Exposé Online banner

Tabula Rasa — Ekkedien Tanssi
(Si Wan SRMC 4047, 1976/1997, CD)

by Rob Walker, Published 1994-02-01

Ekkedien Tanssi Cover art

Ekkedien Tanssi was the second album by this Finnish five-piece who created a type of mellow, melodic prog not unlike the music of Camel. Indeed, this album is comparable in both style and quality to Camel's Moonmadness or Rain Dances. The instrumentation here includes guitar, keyboards, bass, drums, and vocals; a pretty standard lineup and that's exactly how it is used. There is some nice multi-tracked acoustic guitar along with the more aggressive, bluesy electric guitar which serves as the main melodic instrument. The keyboards stay in the background for the most part, serving up organ and string-synth pads along with piano and electric piano backing. The bass anchors the chord changes, the drummer keeps time, and the vocalist is there, singing in Finnish; nothing spectacular, yet nothing distracting either. So basically there is nothing terribly original, complex, virtuosic, or flashy to be found here, but nevertheless the music is quite good and strong enough so as not to be at all boring, save for one or two rather unengaging tunes. There are nine tracks, all pretty much in the 5-6 minute range, and the mood remains fairly mellow and laid back throughout. There is the occasional guitar solo, but for the most part the playing will remind one of Andy Latimer or maybe some Steve Hackett, utilizing melodic leads rather than blistering solos. Fans of mid-period Camel or other melodic prog groups would probably enjoy this very much, while those who seek highly intricate music might want to take a listen to Tabula Rasa before putting down the money to get this; Ekkedien Tanssi is only available as a import pressing and therefore will probably cost you in the mid-$20s.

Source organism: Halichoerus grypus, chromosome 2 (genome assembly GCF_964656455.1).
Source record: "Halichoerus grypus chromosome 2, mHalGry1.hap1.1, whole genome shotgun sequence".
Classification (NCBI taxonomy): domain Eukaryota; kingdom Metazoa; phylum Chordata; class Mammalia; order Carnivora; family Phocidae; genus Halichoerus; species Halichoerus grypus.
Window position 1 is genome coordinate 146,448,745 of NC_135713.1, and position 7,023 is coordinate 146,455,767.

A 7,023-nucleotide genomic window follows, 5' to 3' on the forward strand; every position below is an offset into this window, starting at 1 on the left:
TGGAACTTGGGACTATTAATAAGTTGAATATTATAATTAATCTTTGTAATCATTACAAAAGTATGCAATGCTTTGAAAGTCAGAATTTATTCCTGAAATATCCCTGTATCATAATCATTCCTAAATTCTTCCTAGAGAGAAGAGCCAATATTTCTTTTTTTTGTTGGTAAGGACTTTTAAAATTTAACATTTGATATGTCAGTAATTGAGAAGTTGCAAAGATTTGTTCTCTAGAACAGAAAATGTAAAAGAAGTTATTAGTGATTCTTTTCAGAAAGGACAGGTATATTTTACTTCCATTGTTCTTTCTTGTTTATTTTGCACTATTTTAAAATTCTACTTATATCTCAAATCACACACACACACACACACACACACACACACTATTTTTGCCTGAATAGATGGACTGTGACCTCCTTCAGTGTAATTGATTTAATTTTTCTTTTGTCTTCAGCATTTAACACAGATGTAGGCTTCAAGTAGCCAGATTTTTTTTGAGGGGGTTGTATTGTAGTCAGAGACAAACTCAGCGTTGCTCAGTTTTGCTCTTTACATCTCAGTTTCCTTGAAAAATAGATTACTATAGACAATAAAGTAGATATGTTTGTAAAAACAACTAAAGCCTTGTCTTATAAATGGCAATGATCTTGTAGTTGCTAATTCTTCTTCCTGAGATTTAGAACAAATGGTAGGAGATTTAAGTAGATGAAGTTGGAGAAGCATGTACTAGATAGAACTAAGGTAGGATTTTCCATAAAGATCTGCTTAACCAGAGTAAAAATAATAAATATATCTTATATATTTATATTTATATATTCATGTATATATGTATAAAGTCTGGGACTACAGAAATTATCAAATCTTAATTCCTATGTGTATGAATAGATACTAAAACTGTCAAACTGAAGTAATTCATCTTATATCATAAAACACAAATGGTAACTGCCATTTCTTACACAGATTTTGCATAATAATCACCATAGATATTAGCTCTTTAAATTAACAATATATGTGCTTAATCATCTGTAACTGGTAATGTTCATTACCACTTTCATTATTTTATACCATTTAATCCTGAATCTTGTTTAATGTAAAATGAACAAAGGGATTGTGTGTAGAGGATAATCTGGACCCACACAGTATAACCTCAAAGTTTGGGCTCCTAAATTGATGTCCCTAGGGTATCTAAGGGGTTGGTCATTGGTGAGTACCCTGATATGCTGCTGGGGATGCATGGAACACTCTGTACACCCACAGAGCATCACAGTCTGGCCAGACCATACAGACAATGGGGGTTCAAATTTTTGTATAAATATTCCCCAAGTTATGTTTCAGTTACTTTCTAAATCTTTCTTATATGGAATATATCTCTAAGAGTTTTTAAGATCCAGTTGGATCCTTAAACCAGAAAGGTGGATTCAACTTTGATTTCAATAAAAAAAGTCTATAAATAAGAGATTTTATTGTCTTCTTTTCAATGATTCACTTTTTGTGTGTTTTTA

Filed under: Reissues, Issue 2, 1997 releases, 1976 recordings

Related artist(s): Tabula Rasa

Latest news

2017-02-20
Larry Coryell RIP – One of the greats of jazz guitar has left us at the age of 73. Larry Coryell was one of the founding figures of jazz fusion, but produced a significant body of work the bridged many styles. His group Eleventh House provided a unique take on the combination of jazz and rock that was distinct from contemporaries such as Mahavishnu Orchestra, Return to Forever, and Weather Report. » Read more

2017-01-31
John Wetton RIP – After a long battle with colon cancer, singer and bassist John Wetton has died at the age of 67. As an integral member of such bands as King Crimson, UK, and Asia, his was one of the distinctive voices in progressive rock, lending a human touch to often difficult music. » Read more

2017-01-30
Seaprog Announces First Artists for 2017 – The organizers of the Seaprog Festival in Seattle have announced the first set of confirmed performers for the 2017 festival. The best known names are Cabezas de Cera and Jack o' the Clock, but a host of other bands are featured, mostly from the Northwest. The festival will take place June 2-4, 2017. » Read more

2017-01-27
Acoustic Festival of Britain 2017 Announces Eclectic Lineup – The Acoustic Festival of Britain has been going since 2006, and this year's event sees a number of outstanding artists on the bill. Fairport Convention, Tir na nOg, and Martin Turner are some of the artists we've covered, and there are many more, including The Men They Couldn't Hang, Howard Jones, Chantel McGregor, and many more. The festival runs June 2-4, 2017 at Uttoxeter Racecourse in Staffordshire. » Read more

2017-01-26
Butch Trucks RIP – Butch Trucks was one of two drummers in the first incarnation of the Allman Brothers Band in 1969, helping the band achieve its legendary status as an American original. He died on January 24, 2017 of a self-inflicted gunshot would. He was 69. » Read more


Previously in Exposé...

Govea - Danza Urbana – This Mexican trio is led by keyboard wizard Salvador Govea, who also handles most of the compositions and arrangements. He is joined by bassist Luis Arturo Guerrero and drummer Victor Baldovinos, the...  (2011) » Read more



Listen & discover



Print issues